Southeastern Section - 60th Annual Meeting (23–25 March 2011)

Paper No. 3
Presentation Time: 2:10 PM


EDIE, Stewart M., Geological Sciences, University of North Carolina, Chapel Hill, NC 27599, SURGE, Donna, Geological Sciences, University of North Carolina at Chapel Hill, 104 South Road, CB #3315, Chapel Hill, NC 27599, DIETL, Gregory P., Paleontological Research Institution, 1259 Trumansburg Road, Ithaca, NY 14850 and KELLEY, Patricia H., Department of Geography and Geology, University of North Carolina Wilmington, 601 South College Road, Wilmington, NC 28403-5944,

Stable isotope sclerochronology is commonly utilized to characterize growth patterns within the skeletal parts of bivalves. We applied stable isotope sclerochronology to determine the accretionary nature of hard-parts for the venerid clam, Chione elevata. Three live specimens of C. elevata were collected from a soft-substrate intertidal flat near Wilmington, NC. We drilled aragonite samples from the outer prismatic layer of each shell. Variation in oxygen isotope ratios (δ18O) was considered against each sample’s respective distance from the umbo of the specimen.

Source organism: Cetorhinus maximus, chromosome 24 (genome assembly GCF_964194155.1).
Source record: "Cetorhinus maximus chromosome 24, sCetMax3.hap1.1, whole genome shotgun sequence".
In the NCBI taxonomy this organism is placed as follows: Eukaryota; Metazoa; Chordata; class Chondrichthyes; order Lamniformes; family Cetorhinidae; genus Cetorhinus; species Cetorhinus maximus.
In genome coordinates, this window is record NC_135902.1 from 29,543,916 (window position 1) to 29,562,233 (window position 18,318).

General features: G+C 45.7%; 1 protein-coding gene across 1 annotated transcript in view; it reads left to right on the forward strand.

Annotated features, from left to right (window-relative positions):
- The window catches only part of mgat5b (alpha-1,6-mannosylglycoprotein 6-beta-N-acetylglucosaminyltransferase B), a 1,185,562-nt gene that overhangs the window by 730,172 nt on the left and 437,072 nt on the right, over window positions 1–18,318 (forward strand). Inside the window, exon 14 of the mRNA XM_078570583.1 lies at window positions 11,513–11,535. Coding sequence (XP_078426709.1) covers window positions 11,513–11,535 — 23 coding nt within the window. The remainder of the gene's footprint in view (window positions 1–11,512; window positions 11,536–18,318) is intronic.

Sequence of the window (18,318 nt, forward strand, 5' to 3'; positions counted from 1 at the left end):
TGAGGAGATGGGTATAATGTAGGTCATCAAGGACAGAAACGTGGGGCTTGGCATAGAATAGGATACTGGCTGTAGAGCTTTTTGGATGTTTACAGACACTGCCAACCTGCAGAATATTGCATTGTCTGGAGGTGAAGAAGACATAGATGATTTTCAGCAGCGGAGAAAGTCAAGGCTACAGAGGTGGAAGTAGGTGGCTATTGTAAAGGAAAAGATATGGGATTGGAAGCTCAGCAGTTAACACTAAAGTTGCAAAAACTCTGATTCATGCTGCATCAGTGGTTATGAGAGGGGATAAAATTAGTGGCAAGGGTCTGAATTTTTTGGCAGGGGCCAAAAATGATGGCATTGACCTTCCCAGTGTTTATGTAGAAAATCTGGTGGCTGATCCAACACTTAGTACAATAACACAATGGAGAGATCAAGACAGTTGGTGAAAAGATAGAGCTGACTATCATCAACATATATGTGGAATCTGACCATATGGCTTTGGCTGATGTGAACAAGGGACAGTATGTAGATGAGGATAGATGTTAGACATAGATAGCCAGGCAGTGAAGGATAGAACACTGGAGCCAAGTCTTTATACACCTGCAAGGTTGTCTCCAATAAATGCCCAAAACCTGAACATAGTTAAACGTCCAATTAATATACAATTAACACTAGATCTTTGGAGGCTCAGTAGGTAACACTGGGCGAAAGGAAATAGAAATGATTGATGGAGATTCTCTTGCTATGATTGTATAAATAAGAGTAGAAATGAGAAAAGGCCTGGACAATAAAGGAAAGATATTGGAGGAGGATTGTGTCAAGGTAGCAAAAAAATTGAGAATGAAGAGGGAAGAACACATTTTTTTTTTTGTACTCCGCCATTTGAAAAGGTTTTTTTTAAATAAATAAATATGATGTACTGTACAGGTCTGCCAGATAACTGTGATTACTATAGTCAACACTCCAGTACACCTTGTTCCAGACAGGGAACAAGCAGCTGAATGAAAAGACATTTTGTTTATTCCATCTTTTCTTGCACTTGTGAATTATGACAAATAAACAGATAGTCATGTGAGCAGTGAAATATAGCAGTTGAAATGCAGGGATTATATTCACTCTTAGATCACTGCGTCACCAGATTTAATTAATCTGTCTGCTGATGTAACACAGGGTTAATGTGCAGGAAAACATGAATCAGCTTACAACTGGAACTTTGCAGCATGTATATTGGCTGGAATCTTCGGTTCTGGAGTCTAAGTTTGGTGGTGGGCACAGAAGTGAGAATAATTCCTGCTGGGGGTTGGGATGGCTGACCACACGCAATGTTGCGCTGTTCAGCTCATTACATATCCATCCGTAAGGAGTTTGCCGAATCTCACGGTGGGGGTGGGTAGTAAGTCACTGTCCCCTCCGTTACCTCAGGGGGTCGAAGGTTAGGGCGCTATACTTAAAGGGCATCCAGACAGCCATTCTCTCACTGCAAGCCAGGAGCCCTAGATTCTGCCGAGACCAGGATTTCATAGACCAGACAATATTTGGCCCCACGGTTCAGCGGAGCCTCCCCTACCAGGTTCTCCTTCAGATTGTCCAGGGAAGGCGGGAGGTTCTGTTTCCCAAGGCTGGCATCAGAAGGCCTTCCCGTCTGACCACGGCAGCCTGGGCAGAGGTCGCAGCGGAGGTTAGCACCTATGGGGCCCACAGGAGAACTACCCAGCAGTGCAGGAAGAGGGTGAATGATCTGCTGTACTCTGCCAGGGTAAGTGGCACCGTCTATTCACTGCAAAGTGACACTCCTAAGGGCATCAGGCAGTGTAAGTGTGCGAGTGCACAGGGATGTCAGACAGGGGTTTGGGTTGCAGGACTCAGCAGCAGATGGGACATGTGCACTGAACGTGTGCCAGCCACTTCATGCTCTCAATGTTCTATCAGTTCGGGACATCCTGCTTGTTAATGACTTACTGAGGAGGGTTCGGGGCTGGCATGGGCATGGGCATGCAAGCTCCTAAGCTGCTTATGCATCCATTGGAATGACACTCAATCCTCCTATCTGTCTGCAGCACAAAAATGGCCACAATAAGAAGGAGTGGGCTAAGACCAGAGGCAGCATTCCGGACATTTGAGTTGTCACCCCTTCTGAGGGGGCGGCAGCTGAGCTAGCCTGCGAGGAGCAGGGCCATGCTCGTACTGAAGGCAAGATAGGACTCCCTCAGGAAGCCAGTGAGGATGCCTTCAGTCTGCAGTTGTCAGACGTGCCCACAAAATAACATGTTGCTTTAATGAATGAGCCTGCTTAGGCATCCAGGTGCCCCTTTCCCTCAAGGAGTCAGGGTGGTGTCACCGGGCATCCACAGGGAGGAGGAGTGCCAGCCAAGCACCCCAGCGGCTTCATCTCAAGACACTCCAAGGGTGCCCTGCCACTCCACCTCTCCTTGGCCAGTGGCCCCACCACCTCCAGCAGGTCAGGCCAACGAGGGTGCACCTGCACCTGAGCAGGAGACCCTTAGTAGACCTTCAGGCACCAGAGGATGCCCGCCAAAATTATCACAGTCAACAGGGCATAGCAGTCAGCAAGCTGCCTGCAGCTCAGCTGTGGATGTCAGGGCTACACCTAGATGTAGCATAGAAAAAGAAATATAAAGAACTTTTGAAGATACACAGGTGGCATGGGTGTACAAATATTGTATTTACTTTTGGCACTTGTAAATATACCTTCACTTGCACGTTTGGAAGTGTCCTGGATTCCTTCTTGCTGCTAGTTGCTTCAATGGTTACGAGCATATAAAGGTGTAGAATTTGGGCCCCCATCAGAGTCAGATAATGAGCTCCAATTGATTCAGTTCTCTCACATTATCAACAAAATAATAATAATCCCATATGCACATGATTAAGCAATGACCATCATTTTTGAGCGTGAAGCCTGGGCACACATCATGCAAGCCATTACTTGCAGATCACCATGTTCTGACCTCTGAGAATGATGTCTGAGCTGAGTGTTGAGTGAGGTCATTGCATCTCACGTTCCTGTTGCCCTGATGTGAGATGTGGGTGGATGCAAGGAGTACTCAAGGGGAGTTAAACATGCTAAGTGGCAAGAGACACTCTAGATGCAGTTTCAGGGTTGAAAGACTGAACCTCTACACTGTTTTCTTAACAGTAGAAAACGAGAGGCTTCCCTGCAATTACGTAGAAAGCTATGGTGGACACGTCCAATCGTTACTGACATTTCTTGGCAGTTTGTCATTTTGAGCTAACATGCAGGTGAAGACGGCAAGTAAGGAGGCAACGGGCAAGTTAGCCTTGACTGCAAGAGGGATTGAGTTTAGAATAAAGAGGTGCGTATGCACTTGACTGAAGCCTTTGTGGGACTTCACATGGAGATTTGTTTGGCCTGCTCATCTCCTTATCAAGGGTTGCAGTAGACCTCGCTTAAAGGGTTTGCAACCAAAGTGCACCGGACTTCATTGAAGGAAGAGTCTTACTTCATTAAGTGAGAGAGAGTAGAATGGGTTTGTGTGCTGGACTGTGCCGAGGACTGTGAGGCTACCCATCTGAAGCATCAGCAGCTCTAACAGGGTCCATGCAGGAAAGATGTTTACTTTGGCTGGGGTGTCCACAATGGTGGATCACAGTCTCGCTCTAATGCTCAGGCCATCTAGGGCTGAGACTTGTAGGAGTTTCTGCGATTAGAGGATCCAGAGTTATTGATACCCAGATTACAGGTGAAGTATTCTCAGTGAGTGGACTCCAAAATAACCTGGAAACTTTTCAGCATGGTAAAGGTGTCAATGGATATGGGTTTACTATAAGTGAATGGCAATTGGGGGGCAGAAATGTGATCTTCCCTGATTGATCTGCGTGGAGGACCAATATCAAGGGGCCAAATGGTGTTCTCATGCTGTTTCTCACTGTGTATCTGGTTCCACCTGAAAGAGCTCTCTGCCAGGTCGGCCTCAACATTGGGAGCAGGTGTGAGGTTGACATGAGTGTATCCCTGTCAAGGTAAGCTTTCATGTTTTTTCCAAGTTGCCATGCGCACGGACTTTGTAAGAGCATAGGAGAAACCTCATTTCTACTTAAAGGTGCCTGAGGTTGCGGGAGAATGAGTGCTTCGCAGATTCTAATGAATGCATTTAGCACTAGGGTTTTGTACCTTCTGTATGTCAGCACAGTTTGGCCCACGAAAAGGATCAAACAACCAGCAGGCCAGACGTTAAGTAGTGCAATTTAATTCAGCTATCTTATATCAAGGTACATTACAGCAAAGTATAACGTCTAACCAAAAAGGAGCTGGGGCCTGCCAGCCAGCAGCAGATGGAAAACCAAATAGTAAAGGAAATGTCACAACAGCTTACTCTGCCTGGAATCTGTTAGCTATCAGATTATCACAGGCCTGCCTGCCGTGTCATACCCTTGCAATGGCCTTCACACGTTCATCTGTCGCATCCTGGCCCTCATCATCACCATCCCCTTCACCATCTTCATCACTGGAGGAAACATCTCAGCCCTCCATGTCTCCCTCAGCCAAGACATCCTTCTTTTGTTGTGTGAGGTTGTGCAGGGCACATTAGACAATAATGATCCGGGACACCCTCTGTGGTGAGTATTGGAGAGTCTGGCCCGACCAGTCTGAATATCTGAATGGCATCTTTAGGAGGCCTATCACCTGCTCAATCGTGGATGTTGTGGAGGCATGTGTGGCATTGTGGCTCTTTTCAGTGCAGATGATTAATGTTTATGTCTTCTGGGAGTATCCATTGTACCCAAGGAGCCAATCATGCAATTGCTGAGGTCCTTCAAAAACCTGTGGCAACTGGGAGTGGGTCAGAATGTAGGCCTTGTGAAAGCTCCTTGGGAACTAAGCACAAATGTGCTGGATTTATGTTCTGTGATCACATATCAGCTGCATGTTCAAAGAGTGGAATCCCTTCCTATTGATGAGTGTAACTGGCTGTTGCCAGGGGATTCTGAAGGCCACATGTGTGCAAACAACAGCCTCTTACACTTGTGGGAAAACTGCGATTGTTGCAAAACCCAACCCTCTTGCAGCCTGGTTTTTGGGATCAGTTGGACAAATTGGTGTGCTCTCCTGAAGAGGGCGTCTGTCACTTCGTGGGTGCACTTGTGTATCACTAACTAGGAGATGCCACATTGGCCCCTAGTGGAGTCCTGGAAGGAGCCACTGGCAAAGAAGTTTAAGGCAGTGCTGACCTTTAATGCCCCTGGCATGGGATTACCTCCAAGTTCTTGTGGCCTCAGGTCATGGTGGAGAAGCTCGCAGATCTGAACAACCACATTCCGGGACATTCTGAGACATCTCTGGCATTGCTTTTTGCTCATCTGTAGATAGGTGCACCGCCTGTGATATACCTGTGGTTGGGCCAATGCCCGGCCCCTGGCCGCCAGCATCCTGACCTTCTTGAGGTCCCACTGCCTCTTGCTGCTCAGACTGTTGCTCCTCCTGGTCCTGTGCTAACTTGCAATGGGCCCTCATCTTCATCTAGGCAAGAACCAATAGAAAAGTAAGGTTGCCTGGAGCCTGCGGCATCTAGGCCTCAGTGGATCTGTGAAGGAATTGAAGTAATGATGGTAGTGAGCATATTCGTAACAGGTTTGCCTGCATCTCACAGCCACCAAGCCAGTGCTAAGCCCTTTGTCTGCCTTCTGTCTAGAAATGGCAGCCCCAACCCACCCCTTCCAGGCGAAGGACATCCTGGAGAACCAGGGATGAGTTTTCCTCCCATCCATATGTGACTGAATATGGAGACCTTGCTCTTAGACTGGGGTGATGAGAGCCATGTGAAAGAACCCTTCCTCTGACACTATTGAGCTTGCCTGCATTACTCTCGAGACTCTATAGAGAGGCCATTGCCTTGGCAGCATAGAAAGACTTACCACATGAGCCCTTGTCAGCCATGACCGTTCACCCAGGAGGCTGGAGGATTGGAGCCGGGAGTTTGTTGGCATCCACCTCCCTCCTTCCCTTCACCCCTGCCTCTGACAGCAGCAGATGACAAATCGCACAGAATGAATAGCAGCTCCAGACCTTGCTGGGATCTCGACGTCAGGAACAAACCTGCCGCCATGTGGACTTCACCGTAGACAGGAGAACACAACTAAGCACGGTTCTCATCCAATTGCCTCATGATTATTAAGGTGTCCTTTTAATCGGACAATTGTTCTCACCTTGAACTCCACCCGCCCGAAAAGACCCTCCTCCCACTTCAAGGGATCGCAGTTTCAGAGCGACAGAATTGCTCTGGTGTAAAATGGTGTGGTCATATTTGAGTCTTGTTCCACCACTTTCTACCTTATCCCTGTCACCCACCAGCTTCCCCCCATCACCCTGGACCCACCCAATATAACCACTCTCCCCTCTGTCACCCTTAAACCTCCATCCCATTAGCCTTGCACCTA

No discernable growth patterns were observed within the cross-sections of each shell. Dark growth increments in other bivalve taxa from the same geographic area, such as Mercenaria mercenaria, correlated with winter growth cessation. A similar accretionary pattern does not exist within C. elevata. Dark growth increments within C. elevata appear as randomly distributed. Their occurrence does not always correspond with positive peaks in δ18O values (winter growth cessation). Additionally, dark growth increments are not correlated with ornaments on the surface of the shell. Positive peaks in δ18O values correspond to indentations, or “notches”, on the surface of the shell. These surface notches form annually during the winter growth cessation. Therefore, we characterize surface notches as the physical markers of annual growth within C. elevata. Other species of Chione exhibit similar annual surface notches. However, those species deposit internal dark growth increments in correlation with the formation of notches on the surface of the shell.

C. elevata is common in the fossil record throughout the Southeastern United States. Knowledge of their life span and growth rates can provide insight into certain paleoenvironmental conditions for a large number of fossil assemblages.